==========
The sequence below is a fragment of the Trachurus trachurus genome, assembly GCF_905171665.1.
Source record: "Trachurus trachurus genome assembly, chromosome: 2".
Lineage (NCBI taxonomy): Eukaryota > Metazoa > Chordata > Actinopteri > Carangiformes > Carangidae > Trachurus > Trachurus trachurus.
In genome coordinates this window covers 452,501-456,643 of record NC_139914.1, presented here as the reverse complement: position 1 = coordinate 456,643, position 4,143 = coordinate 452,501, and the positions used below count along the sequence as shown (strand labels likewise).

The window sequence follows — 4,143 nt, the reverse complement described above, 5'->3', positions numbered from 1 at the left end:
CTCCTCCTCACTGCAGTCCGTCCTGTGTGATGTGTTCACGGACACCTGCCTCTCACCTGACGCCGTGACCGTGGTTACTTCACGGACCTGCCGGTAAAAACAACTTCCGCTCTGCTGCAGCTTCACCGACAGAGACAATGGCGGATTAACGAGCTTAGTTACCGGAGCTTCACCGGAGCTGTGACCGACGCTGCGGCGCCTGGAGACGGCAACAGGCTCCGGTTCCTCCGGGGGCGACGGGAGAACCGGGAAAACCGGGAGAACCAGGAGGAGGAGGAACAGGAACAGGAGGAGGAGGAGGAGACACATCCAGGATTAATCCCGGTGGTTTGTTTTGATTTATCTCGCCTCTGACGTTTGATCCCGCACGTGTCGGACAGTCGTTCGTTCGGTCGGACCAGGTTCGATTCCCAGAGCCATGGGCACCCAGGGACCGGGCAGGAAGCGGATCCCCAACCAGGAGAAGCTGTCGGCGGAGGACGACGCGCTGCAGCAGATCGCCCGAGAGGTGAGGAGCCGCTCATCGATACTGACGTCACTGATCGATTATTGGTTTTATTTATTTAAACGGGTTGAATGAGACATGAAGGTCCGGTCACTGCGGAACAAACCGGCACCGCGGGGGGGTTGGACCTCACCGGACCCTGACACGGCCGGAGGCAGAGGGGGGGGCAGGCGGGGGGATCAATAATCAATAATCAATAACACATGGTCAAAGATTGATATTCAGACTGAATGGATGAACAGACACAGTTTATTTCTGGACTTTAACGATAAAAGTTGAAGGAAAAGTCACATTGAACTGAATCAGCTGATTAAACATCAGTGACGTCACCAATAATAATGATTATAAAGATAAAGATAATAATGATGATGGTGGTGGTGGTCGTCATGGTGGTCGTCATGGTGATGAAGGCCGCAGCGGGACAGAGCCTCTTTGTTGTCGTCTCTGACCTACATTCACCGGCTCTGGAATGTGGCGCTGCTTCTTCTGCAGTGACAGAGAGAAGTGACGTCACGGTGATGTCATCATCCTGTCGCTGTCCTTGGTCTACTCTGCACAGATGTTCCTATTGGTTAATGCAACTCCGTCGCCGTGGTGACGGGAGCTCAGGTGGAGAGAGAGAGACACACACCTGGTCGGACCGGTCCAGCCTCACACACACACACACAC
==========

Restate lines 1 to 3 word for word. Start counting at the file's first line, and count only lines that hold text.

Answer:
The sequence below is a fragment of the Trachurus trachurus genome, assembly GCF_905171665.1.
Source record: "Trachurus trachurus genome assembly, chromosome: 2".
Lineage (NCBI taxonomy): Eukaryota > Metazoa > Chordata > Actinopteri > Carangiformes > Carangidae > Trachurus > Trachurus trachurus.